Craig Hockenberry

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Craig Hockenberry Listens During Strategic Planning

When I was selected Superintendent for Three Rivers School District, I knew that I wanted to be responsible for strengthening the district. (CRAIG HOCKENBERRY)

My listening tour was designed to strengthen the bonds between school and community.

Identifying our Core Values was my next important work.

With this done, it was time to roll up our sleeves and do the really difficult but important work. We needed to create a strategic plan.

Through several professional connections, I had heard great things about Dr. Bobby Moore and his company EPIC Impact Education Group. I knew that as a former principal and superintendent, he would understand the needs of our students and our community. Also, his reputation was of a tough but fair-minded leader. He would challenge everyone, including me, to deliver our best work in service of the kids.

This was what I believed Three Rivers School District needed. Thankfully, the Board agreed and hired him to lead us through the strategic planning process.

CRAIG HOCKENBERRY Strategic planning starts with strategic listening

Dr. Moore got straight to work with a rigorous and reasonably fast-paced schedule of listening. He began a series of meetings with many different groups in our district. These included but were not limited to the following groups:

The Board of Education

Teacher-based teams

Instructional Leadership Team


District Leadership Team

In each case, he worked to meet with them at the time that was the most accommodating to them. And in each case, he met with the groups more than once.

This kind of strategic listening over time means that people get a chance to be introduced to the ideas, raise questions, and search for the answers. It gives crucial time for processing and research. While many people already understand a lot about the data surrounding their position, they sometimes lose sight of the bigger picture. Or, in some cases, they lose sight of the data while they focus on related aspects of their work.

One example comes with teacher based teams. It is very easy for a group of teachers to become focused on the daily work of addressing discipline concerns, new safety plans, or planning an instructional unit. When that happens, they can lose sight of the work objectives as measured in the State Report Card and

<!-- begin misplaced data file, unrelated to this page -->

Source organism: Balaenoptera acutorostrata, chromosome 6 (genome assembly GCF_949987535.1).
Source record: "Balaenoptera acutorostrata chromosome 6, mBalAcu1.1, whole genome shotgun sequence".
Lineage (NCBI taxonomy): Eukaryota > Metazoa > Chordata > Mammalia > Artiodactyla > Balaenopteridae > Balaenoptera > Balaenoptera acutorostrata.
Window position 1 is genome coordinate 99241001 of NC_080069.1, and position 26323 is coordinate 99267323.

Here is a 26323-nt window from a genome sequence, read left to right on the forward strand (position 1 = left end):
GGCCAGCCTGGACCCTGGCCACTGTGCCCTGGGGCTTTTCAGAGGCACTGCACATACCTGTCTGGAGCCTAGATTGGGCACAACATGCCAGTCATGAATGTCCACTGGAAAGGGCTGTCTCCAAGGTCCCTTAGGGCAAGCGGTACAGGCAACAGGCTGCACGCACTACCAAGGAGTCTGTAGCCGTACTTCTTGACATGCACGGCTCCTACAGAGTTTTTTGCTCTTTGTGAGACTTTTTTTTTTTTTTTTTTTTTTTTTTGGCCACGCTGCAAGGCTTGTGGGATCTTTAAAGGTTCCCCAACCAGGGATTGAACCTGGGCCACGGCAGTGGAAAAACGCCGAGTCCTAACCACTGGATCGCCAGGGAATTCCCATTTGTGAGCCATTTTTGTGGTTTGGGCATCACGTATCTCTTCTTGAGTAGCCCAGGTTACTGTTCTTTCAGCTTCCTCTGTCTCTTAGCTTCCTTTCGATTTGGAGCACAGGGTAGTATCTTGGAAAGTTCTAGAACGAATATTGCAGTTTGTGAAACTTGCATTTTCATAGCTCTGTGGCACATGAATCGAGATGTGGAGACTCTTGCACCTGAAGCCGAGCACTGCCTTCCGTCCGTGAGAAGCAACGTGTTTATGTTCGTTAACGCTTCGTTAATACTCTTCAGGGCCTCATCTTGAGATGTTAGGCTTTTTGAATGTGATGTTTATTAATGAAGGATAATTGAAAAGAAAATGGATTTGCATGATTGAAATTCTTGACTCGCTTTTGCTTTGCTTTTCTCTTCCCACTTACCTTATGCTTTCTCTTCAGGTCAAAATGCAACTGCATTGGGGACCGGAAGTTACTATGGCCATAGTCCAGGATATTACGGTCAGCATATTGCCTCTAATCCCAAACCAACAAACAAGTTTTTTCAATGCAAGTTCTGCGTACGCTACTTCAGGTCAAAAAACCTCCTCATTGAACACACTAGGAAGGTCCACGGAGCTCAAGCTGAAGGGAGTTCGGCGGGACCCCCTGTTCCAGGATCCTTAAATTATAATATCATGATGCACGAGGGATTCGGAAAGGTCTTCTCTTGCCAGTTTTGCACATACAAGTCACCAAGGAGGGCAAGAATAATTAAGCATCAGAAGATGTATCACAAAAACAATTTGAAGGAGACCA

CRAIG HOCKENBEERY A strategic plan process uses data to achieve a goal

Sure, the best facilitators arrive with a lot of information already in hand.

In our case, there was all sorts of publicly available information Dr. Moore included in his comprehensive report. In some cases, a parent or a board member would push back on a particular item, and Dr. Moore would cite the source. CRAIG HOCKENBERRY

The point of the work was not to discover the data that was readily available. The point was to surface it, and use it to make decisions about where the district needed to go in the future.

In a previous article I explained that part of the work of a strategic plan is a lot like the work of going somewhere in your car:

  • Identify where you are trying to go
  • Make a plan for how to get there

But actually, there is a step before that which makes your map - or strategic plan - useful. And that is knowing where you are. A map for how to get to McDonald’s from the other side town simply won’t help you.

So the strategic planning process starts with a rigorous look at where we are.

CRAIG HOCKENBERRY A strategic plan hold people accountable

I knew this step was coming, so I was not scared or intimidated the day Dr. Moore addressed the school board and said, “You need this plan in order to hold Craig Hockenberry accountable.”

That was, after all, the point of a strategic plan.

Without a clear set of goals for where the district was headed, a Superintendent can appear to be doing a great job just by keeping busy in the public eye.

You would never evaluate the Captain of a ship based on the day’s weather. Instead, you’d want to know how much closer you are to your destination. In the same way, it can be hard for a Board to evaluate a Superintendent without knowing whether the district is meeting its goals. In fact, a Board can have a Superintendent who pleases them by doing the things they ask and getting few complaints, and not know for years why, exactly, they are not meeting their academic targets.(CRAIG HOCKENBERRY)

A strategic plan changes that, and it helps hold a Superintendent accountable.

This accountability is broader than just one person. A well-crafted strategic plan helps hold everyone accountable - including the elected board, teachers, custodians … and it can even help parents determine how best they can use their energy to help the district or their child’s school succeed.

Craig Hockenberry knows that a strategic plan is a powerful living document.


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